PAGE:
Heroin, methamphetamine, and Flappy Bird: three drugs a homeless person will kill you for. Of these, there is only one you can legally sell as a white collar college graduate to make a little money on the side. According to Forbes contributor Dave Thier, the market for owners of smart phones with the “Flappy Bird” app preinstalled can make your yearly salary seem even more miniscule than an ordinary Monday.
As of this morning, Dong Nguyen, the creator of the rush of adrenaline and frustration that emasculates players and addicts internationally–otherwise known as Flappy Bird–pulled the app from the iTunes market. Apparently earning $50,000 a day isn’t enough to overlook constant death threats and guilt for ruining so many relationships. Pimping ain’t easy.
However, all this removal did was increase the demand by decreasing supply, driving the first world iPhone users absolutely bat-shit crazy. Some young gun capitalists out there are taking full advantage of these addicts by selling their iPhones on eBay with the app preinstalled. The bids vary based on the type and model of the phone, but one enabler out there has six bids on his, which, at the moment, sits at $90,000. That’s not a typo. For a 23-year-old with debt up to his nose, this is fuck you money. Forbes was kind enough to give a point of reference: the market equilibrium price for an unlocked iPhone 5s is about $649.
It’s reasonable to assume the $90,000 is more than your annual salary. Take out the price of a replacement phone and you’re still sitting on a literal mountain of cash.
Here’s where the Nard Dawg bursts your temporary bubble of mid-Monday optimism. As every single owner of an iPhone with Flappy Bird installed commences a rush to list their device on eBay, you’re effectively driving down the price of this now collector’s app via an insurgence of supply. Here’s comes the real rain on your parade: unlike heroin and methamphetamine, Flappy Bird isn’t a consumable. The buyer isn’t looking to buy more every day. Every phone sold allows the buyer to fill his fix for eternity, hence drying up the rainfall that is the current demand.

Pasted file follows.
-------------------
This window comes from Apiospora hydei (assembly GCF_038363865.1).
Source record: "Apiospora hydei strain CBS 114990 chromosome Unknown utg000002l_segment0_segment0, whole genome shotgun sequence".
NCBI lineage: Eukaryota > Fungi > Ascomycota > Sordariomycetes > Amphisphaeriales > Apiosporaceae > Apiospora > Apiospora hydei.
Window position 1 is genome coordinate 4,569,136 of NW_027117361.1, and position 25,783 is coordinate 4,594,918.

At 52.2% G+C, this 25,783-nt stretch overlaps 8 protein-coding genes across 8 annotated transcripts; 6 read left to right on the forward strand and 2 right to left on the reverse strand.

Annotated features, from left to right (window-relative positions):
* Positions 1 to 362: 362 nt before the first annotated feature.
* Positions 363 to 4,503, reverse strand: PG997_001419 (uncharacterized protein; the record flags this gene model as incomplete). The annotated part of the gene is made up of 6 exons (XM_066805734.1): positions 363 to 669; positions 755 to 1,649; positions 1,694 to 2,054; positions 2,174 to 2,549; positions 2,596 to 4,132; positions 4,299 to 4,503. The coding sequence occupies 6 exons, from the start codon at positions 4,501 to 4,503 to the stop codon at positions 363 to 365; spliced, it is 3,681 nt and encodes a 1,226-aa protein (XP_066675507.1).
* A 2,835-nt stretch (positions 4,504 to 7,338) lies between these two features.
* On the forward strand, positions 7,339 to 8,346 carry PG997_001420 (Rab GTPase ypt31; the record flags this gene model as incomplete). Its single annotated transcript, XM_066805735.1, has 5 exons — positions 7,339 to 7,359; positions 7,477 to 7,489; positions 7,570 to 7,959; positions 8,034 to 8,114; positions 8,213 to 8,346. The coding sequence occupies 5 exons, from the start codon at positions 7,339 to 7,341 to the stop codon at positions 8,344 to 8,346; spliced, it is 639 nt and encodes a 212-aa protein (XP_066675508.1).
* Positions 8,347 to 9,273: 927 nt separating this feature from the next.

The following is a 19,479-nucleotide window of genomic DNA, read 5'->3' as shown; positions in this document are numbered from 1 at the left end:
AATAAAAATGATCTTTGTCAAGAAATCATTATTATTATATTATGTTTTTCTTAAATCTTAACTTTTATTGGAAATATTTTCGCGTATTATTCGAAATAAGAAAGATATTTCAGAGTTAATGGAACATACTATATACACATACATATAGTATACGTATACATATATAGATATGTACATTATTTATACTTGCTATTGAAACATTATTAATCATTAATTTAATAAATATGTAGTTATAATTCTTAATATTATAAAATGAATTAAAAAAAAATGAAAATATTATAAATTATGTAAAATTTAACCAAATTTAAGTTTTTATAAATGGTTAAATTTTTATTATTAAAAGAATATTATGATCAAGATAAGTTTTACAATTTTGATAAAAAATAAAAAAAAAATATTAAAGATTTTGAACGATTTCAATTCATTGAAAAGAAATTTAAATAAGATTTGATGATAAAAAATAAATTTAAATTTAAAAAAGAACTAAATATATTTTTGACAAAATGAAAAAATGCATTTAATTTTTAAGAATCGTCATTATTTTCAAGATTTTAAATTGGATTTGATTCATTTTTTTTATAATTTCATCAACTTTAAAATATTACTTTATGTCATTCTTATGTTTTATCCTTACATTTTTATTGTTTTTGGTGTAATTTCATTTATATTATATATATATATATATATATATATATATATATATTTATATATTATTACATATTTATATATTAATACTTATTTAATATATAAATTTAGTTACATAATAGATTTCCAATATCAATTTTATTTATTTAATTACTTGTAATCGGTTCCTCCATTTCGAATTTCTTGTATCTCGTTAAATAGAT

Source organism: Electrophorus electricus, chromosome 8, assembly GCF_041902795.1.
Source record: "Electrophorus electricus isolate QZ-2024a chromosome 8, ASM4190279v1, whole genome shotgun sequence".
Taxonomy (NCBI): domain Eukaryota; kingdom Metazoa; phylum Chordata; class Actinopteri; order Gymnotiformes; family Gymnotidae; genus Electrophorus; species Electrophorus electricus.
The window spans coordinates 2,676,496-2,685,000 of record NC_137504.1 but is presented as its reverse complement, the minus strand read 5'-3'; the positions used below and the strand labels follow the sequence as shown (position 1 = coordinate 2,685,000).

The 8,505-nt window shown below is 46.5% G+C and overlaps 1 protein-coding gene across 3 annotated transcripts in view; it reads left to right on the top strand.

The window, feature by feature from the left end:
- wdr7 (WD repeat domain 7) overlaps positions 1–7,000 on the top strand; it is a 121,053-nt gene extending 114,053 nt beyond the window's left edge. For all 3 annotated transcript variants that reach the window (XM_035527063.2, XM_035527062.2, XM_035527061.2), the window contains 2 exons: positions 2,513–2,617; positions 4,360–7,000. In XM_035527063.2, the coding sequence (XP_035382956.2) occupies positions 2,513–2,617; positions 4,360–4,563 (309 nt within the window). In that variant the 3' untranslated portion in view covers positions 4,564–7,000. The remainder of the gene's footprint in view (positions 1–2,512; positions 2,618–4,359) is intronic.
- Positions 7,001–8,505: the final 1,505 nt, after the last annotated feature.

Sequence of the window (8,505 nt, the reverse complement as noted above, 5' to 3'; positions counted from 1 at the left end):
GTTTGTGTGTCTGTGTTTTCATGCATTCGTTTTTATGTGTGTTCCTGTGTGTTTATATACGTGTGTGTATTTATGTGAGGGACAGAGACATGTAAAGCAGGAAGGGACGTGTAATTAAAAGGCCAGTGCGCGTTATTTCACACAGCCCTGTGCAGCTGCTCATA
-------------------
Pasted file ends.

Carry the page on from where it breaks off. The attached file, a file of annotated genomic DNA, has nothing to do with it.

Ultimately, one lucky soul will cash out with $90,000. We’ve also learned a few valuable life lessons from Flappy Bird. First, we’ve learned how frighteningly easy it is to give an irresponsible amount of power to a nerd who can’t even make a game with decent graphics. Second, while market alternatives exist, once the mass population gets hooked on the good stuff, Flappy Bee and Ironpants just don’t achieve quite the same high. Finally, the scariest part of all of this is even if some of you had the opportunity to sell your “Flappy Bird” phone to clear yourself of debt and buy a new car, you would choose the game 10 times out of 10. You sickos. Get some help.